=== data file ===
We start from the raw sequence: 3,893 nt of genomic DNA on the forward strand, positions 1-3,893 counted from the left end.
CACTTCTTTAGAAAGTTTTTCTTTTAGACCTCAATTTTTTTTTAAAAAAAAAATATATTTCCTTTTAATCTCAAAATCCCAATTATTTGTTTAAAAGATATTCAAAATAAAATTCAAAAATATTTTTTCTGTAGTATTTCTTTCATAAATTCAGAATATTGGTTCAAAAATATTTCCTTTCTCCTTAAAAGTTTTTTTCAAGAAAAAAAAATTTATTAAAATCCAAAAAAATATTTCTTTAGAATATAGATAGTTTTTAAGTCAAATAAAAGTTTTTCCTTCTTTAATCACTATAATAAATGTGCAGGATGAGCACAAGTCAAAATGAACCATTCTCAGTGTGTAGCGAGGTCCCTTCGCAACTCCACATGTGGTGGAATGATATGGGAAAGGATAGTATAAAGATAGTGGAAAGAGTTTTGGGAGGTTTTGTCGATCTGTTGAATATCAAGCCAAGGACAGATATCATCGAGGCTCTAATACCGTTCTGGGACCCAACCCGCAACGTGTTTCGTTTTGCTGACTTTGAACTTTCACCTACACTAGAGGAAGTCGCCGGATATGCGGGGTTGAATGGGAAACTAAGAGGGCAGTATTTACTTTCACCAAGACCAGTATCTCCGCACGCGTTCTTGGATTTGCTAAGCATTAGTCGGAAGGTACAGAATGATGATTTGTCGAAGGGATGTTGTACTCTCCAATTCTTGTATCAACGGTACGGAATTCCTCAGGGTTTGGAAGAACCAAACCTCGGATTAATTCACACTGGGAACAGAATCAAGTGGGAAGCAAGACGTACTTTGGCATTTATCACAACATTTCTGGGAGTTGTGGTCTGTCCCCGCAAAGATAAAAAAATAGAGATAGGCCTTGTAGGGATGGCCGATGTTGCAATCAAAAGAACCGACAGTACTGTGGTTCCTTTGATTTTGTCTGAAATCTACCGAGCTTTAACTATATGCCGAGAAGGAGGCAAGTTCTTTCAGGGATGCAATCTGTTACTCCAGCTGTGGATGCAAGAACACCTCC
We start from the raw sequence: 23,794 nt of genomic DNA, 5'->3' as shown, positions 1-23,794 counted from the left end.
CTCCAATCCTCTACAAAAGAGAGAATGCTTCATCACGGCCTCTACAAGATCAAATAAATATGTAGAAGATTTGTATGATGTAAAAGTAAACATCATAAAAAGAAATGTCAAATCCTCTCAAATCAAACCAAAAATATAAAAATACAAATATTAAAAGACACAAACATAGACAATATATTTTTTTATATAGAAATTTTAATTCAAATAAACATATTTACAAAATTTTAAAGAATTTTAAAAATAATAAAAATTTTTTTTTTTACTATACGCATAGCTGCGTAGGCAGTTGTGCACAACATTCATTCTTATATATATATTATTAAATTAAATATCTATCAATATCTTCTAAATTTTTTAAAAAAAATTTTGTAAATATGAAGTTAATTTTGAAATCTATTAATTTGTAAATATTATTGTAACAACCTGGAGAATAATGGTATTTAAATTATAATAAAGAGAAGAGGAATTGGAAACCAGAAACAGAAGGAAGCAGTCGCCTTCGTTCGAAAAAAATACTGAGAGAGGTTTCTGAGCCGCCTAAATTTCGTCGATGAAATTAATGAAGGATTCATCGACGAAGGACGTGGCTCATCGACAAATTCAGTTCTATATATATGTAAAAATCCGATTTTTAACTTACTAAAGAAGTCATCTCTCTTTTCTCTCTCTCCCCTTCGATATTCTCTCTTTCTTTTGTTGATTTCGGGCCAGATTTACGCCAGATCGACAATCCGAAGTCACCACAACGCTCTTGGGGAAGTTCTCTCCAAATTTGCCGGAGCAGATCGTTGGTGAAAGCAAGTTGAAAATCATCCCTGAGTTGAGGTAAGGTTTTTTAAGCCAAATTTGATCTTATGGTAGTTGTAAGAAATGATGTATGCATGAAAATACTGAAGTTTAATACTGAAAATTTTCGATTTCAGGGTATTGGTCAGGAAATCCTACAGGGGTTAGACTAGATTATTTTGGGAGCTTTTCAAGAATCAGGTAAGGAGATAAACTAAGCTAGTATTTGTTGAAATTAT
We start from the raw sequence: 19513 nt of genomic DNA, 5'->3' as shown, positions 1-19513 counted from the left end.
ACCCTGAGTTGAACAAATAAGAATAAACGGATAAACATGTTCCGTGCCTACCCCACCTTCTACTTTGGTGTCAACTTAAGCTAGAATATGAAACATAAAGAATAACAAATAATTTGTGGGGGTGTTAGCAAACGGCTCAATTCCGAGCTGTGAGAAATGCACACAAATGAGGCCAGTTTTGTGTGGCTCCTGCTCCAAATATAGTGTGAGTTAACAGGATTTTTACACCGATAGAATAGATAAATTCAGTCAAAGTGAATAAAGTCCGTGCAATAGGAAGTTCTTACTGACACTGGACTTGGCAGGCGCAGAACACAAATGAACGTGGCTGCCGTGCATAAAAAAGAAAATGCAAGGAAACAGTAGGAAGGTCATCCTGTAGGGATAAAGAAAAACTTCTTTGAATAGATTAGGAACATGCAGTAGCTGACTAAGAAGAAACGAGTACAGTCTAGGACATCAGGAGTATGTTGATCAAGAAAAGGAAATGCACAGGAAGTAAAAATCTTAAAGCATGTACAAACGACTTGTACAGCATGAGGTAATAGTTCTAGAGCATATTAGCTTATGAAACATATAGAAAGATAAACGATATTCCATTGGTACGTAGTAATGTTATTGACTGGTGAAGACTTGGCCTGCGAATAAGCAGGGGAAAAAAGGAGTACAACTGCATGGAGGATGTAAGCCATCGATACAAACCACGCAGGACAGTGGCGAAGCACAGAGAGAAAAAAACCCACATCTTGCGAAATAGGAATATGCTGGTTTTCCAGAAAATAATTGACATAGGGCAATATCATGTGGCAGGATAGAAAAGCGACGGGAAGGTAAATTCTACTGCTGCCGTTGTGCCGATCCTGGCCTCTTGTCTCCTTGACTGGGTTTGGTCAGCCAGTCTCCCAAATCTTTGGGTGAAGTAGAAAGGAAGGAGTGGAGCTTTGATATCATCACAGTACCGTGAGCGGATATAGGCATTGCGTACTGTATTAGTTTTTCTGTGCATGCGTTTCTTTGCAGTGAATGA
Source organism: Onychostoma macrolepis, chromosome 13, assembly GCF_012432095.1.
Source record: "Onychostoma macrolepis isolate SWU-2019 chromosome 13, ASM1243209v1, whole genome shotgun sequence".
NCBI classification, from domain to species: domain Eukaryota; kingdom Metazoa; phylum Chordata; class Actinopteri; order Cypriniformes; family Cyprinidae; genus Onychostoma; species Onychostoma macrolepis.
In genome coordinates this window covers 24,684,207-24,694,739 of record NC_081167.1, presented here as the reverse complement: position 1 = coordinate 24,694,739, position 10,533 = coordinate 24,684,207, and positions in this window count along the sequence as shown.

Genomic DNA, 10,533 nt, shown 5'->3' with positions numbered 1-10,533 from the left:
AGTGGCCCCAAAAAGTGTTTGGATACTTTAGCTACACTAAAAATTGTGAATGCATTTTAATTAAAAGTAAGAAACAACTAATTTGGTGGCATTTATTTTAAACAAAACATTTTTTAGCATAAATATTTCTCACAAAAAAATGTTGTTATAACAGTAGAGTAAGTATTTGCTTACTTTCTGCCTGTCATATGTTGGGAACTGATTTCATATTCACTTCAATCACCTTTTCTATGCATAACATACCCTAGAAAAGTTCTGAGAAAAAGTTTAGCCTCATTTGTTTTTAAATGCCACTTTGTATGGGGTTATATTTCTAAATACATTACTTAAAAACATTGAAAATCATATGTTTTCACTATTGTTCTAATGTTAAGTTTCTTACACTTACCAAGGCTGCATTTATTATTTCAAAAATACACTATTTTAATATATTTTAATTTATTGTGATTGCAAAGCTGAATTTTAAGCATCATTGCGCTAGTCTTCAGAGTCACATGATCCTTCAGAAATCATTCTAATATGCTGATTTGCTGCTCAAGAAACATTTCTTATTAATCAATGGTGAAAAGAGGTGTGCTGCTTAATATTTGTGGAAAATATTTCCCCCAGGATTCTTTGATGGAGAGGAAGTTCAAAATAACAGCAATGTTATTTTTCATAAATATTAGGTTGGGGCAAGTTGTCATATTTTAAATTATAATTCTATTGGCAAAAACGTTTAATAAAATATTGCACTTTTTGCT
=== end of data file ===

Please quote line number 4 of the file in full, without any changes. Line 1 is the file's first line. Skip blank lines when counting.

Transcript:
CTCCAATCCTCTACAAAAGAGAGAATGCTTCATCACGGCCTCTACAAGATCAAATAAATATGTAGAAGATTTGTATGATGTAAAAGTAAACATCATAAAAAGAAATGTCAAATCCTCTCAAATCAAACCAAAAATATAAAAATACAAATATTAAAAGACACAAACATAGACAATATATTTTTTTATATAGAAATTTTAATTCAAATAAACATATTTACAAAATTTTAAAGAATTTTAAAAATAATAAAAATTTTTTTTTTTACTATACGCATAGCTGCGTAGGCAGTTGTGCACAACATTCATTCTTATATATATATTATTAAATTAAATATCTATCAATATCTTCTAAATTTTTTAAAAAAAATTTTGTAAATATGAAGTTAATTTTGAAATCTATTAATTTGTAAATATTATTGTAACAACCTGGAGAATAATGGTATTTAAATTATAATAAAGAGAAGAGGAATTGGAAACCAGAAACAGAAGGAAGCAGTCGCCTTCGTTCGAAAAAAATACTGAGAGAGGTTTCTGAGCCGCCTAAATTTCGTCGATGAAATTAATGAAGGATTCATCGACGAAGGACGTGGCTCATCGACAAATTCAGTTCTATATATATGTAAAAATCCGATTTTTAACTTACTAAAGAAGTCATCTCTCTTTTCTCTCTCTCCCCTTCGATATTCTCTCTTTCTTTTGTTGATTTCGGGCCAGATTTACGCCAGATCGACAATCCGAAGTCACCACAACGCTCTTGGGGAAGTTCTCTCCAAATTTGCCGGAGCAGATCGTTGGTGAAAGCAAGTTGAAAATCATCCCTGAGTTGAGGTAAGGTTTTTTAAGCCAAATTTGATCTTATGGTAGTTGTAAGAAATGATGTATGCATGAAAATACTGAAGTTTAATACTGAAAATTTTCGATTTCAGGGTATTGGTCAGGAAATCCTACAGGGGTTAGACTAGATTATTTTGGGAGCTTTTCAAGAATCAGGTAAGGAGATAAACTAAGCTAGTATTTGTTGAAATTAT